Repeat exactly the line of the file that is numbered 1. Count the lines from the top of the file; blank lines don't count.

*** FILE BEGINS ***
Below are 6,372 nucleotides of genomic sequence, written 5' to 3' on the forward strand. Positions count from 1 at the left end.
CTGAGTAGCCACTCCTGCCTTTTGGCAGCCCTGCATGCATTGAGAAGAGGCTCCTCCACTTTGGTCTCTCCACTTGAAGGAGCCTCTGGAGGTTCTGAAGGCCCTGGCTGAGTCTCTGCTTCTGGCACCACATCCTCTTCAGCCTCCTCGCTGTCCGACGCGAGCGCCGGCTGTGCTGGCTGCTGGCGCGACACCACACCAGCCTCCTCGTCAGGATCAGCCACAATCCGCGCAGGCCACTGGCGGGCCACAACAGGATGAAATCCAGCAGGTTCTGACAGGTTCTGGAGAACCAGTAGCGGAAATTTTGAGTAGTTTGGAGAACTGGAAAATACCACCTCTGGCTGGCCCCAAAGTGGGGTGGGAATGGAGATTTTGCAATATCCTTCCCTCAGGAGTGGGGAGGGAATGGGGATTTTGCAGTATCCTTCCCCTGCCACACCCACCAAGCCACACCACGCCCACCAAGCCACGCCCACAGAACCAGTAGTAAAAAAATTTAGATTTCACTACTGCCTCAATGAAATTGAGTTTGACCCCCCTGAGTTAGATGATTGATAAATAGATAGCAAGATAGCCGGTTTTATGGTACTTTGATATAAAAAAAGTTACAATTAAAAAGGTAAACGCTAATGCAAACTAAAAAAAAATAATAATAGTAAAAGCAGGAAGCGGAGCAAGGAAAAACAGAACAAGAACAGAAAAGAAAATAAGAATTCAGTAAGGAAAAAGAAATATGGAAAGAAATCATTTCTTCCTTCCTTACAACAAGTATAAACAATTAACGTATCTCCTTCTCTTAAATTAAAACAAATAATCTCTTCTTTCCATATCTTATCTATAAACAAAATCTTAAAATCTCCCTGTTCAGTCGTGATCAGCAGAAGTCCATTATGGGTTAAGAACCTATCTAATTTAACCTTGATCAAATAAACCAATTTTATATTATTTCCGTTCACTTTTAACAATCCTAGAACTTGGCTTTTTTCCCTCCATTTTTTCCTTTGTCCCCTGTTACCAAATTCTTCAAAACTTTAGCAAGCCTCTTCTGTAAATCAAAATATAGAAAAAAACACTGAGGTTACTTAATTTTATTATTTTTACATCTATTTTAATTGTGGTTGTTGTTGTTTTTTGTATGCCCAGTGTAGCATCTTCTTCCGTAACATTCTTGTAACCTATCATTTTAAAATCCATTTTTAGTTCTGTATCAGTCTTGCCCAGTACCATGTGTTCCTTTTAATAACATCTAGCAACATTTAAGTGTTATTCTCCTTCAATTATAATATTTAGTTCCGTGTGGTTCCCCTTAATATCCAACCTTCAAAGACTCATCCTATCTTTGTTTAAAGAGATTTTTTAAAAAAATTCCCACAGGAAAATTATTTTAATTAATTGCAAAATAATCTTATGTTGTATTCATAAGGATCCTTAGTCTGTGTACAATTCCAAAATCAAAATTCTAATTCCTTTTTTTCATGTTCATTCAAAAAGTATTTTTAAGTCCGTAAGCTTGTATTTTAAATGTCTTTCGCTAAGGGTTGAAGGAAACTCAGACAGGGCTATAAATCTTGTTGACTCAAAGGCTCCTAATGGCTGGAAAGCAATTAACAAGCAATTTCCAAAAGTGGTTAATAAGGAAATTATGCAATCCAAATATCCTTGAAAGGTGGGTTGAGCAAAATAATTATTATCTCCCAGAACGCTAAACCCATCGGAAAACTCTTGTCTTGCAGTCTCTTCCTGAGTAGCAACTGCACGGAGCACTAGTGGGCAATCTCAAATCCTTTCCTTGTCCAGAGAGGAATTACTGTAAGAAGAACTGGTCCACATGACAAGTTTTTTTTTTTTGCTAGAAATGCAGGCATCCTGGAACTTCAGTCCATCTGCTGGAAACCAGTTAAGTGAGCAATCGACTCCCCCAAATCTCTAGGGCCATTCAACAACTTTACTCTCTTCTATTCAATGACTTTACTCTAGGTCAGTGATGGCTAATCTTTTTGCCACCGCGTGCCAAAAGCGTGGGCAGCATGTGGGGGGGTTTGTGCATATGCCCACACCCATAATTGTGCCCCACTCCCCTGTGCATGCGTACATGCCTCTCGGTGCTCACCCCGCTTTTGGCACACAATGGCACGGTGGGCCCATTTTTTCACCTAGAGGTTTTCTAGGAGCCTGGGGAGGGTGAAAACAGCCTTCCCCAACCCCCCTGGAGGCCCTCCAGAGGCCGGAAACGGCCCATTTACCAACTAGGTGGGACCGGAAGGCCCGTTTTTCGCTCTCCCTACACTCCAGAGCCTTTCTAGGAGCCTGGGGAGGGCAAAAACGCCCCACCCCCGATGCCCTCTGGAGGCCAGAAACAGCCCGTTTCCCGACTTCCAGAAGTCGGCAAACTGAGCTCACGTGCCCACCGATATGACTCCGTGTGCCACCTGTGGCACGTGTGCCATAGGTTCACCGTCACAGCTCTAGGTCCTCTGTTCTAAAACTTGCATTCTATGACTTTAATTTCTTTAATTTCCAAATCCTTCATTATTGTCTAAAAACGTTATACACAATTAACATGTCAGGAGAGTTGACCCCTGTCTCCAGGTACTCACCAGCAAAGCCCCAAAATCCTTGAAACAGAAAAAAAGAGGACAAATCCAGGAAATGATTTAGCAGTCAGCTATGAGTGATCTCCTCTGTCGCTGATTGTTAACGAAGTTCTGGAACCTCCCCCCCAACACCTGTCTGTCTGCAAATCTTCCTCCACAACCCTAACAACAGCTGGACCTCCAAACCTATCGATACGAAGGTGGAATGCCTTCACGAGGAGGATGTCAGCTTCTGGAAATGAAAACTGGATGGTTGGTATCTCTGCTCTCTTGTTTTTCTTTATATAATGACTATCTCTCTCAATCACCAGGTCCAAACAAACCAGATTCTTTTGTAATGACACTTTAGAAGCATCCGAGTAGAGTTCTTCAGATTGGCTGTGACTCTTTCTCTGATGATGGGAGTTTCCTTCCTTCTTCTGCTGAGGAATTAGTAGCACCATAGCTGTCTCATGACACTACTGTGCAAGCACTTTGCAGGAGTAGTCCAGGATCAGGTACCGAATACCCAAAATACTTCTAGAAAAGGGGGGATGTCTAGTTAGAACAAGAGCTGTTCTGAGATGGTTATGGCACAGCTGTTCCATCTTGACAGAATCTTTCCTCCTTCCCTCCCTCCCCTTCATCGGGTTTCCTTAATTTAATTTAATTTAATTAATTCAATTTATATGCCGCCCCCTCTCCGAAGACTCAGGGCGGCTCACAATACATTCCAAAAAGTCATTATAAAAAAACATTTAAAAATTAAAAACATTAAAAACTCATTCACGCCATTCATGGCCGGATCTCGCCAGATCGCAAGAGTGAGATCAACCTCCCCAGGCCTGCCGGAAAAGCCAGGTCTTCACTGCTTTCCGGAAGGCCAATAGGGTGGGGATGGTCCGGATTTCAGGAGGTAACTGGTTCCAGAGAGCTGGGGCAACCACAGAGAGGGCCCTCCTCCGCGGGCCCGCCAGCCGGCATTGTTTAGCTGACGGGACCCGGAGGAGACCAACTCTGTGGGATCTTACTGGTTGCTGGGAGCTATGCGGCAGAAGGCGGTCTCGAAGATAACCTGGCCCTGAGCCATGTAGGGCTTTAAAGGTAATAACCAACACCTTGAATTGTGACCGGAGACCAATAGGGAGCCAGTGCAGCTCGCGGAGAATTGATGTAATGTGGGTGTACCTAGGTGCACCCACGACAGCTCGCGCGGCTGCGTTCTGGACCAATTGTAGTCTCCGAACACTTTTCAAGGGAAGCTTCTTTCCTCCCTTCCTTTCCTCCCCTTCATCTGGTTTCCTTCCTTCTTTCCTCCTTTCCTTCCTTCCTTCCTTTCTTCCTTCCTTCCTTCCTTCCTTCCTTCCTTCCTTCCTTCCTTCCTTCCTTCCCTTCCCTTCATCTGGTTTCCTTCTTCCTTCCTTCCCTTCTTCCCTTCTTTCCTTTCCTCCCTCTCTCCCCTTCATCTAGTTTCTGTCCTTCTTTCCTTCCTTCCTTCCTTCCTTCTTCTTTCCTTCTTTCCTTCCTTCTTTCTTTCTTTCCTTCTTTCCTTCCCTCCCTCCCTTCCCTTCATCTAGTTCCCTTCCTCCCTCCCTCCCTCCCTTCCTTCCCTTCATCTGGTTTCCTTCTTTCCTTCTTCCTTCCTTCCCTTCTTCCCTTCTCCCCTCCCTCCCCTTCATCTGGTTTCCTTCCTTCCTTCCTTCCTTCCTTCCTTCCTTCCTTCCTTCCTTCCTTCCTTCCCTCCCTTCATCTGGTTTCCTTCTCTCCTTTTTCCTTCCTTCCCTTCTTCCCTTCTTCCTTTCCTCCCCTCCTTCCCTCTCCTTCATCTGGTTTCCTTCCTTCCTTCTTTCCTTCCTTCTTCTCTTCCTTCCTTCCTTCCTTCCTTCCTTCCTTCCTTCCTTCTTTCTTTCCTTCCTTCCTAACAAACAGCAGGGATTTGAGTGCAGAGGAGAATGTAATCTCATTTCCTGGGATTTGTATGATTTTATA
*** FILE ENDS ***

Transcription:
Below are 6,372 nucleotides of genomic sequence, written 5' to 3' on the forward strand. Positions count from 1 at the left end.